Mozilla and ProtonVPN this week announced a partnership aimed at keeping users safe while navigating the Internet.
Thus, starting October 24, Mozilla will offer the ProtonVPN service to a small group of Firefox users based in the United States. The company will select the users randomly and will offer them the possibility to purchase a monthly subscription to the virtual private network (VPN).
The VPN service is supported on Windows, macOS, Linux, iOS, and Android, and can be easily turned on or off as needed. The subscription is billed securely using payment services Stripe and Recurly and can be cancelled at any time.
Mozilla will collect the payments from the users who decide to subscribe and will also keep most of the revenue from these subscriptions. ProtonVPN will get a portion of the proceeds to offset their costs in operating the service.
“In this way, subscribers will be directly supporting Mozilla while benefiting from one of the very best VPN services on the market today,” Mozilla notes.
According to ProtonVPN, Firefox users will receive the same benefits as those who purchase a ProtonVPN Plus subscription. They will also get a 30-day money back guarantee.
“The Mozilla and ProtonVPN partnership is an experiment in finding new ways to keep Internet users safe while simultaneously ensuring that open source and non-profit software development gets the resources that it deserves,” ProtonVPN explains in a blog post.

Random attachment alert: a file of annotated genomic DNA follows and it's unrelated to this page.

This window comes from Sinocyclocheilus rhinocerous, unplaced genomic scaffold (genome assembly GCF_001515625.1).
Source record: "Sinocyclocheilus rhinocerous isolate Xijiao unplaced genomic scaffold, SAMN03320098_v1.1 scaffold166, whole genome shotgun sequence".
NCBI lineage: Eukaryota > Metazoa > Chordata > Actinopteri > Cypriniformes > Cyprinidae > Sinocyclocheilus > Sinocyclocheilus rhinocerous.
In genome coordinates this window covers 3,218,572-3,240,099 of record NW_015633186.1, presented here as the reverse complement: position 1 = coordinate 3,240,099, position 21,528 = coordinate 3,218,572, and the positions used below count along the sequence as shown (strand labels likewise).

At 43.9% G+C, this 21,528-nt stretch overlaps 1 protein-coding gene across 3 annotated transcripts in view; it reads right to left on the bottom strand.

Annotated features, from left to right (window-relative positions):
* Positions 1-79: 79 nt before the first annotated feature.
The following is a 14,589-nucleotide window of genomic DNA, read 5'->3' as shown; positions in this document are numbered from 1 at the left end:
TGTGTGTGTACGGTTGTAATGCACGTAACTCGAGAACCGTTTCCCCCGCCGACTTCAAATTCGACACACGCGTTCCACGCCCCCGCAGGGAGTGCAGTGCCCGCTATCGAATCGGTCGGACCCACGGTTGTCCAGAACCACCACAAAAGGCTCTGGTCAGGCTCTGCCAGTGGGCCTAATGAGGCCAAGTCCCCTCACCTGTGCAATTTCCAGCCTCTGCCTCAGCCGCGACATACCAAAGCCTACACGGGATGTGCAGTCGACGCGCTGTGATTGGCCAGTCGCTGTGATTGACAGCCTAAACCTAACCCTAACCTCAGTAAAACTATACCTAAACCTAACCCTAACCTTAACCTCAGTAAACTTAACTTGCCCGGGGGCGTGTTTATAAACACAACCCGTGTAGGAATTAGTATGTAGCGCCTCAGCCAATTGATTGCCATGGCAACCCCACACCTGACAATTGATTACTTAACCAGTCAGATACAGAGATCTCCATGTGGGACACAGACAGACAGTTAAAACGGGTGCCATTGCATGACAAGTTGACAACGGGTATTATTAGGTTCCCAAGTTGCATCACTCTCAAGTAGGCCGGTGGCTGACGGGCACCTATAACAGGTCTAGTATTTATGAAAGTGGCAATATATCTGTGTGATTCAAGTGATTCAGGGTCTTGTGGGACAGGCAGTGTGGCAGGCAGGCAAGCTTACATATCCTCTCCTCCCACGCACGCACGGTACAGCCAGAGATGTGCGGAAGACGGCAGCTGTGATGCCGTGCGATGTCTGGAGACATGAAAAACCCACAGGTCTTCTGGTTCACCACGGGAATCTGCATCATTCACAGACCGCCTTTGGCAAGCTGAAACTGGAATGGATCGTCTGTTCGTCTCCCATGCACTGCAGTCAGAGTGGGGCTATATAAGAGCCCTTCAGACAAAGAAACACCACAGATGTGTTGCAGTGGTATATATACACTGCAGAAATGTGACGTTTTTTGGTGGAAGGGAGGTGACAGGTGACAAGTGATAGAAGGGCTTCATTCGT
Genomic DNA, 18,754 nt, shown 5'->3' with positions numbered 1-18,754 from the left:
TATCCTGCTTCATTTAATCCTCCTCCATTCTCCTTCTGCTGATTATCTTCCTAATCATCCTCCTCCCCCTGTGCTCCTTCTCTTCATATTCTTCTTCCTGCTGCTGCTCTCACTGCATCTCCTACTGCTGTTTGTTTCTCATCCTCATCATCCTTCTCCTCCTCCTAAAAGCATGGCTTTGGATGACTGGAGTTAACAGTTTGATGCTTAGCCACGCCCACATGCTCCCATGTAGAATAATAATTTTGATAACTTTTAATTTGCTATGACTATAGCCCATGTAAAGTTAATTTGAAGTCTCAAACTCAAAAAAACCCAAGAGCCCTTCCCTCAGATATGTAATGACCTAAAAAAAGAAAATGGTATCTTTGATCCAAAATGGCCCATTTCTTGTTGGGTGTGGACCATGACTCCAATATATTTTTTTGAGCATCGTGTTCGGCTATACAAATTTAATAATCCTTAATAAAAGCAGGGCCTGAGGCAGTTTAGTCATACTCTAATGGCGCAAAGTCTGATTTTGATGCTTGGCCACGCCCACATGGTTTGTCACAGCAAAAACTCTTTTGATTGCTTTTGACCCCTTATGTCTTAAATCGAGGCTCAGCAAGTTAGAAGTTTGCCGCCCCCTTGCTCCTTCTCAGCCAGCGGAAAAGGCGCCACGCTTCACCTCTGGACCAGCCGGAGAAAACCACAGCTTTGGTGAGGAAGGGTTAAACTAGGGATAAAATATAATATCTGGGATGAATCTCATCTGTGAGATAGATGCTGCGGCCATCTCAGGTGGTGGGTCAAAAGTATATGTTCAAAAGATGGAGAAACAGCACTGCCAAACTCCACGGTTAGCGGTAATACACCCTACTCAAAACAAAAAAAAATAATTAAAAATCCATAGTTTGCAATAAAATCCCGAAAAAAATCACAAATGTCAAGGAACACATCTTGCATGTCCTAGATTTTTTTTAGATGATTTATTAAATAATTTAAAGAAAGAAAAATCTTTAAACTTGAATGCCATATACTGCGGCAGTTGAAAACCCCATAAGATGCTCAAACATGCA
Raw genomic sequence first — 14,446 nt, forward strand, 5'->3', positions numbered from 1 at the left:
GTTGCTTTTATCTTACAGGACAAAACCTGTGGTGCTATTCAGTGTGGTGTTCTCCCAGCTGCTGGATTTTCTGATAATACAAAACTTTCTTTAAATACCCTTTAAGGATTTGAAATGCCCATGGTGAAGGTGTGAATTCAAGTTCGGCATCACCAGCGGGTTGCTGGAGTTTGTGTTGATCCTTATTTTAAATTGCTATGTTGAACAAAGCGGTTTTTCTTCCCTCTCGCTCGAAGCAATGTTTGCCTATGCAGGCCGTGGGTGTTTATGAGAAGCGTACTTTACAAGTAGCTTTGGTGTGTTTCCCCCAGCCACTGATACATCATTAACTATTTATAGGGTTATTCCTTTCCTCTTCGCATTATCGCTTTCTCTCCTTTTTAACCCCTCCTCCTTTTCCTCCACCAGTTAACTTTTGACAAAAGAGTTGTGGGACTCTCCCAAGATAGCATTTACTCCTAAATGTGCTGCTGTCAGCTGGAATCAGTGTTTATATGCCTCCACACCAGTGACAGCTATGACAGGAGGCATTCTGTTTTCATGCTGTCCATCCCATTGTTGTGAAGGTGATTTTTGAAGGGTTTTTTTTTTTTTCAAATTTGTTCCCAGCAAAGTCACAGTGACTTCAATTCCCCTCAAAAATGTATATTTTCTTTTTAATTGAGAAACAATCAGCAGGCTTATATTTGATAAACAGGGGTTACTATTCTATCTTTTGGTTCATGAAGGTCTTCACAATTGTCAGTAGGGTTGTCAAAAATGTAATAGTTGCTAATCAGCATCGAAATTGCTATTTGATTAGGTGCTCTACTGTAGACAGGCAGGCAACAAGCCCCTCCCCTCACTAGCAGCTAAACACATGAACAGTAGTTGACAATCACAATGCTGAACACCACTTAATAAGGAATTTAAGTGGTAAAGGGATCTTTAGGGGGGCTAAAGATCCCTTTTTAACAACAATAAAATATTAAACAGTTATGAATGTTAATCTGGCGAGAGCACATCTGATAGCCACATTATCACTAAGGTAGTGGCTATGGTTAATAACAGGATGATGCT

VPN services are meant to secure Internet connections against monitoring and eavesdropping by encrypting all Internet traffic and routing it through a secure server. Such a service prevents anyone on the network (including the Internet service provider) from seeing what websites the user is visiting and from tracing them.
When using a VPN service, however, the user puts a lot of trust in the provider, because they depend upon the safety of its technology and its commitment to protecting privacy, Mozilla notes. Thus, before selecting ProtonVPN for the partnership, Mozilla decided to vet and approve the service provider.
The Swiss-based VPN service provider reveals that Mozilla actually took its time during the vetting of ProtonVPN. Not only did they check the system’s architecture, infrastructure, and no-logging policies, but also had a look at the cryptography used to encrypt user traffic.
“We’re excited about this partnership because it furthers our shared goal of making the Internet a safer place. If the experiment goes well, then we may expand it and we can potentially offer ProtonVPN to over 300 million Mozilla users, significantly increasing security and privacy around the world,” the service provider says.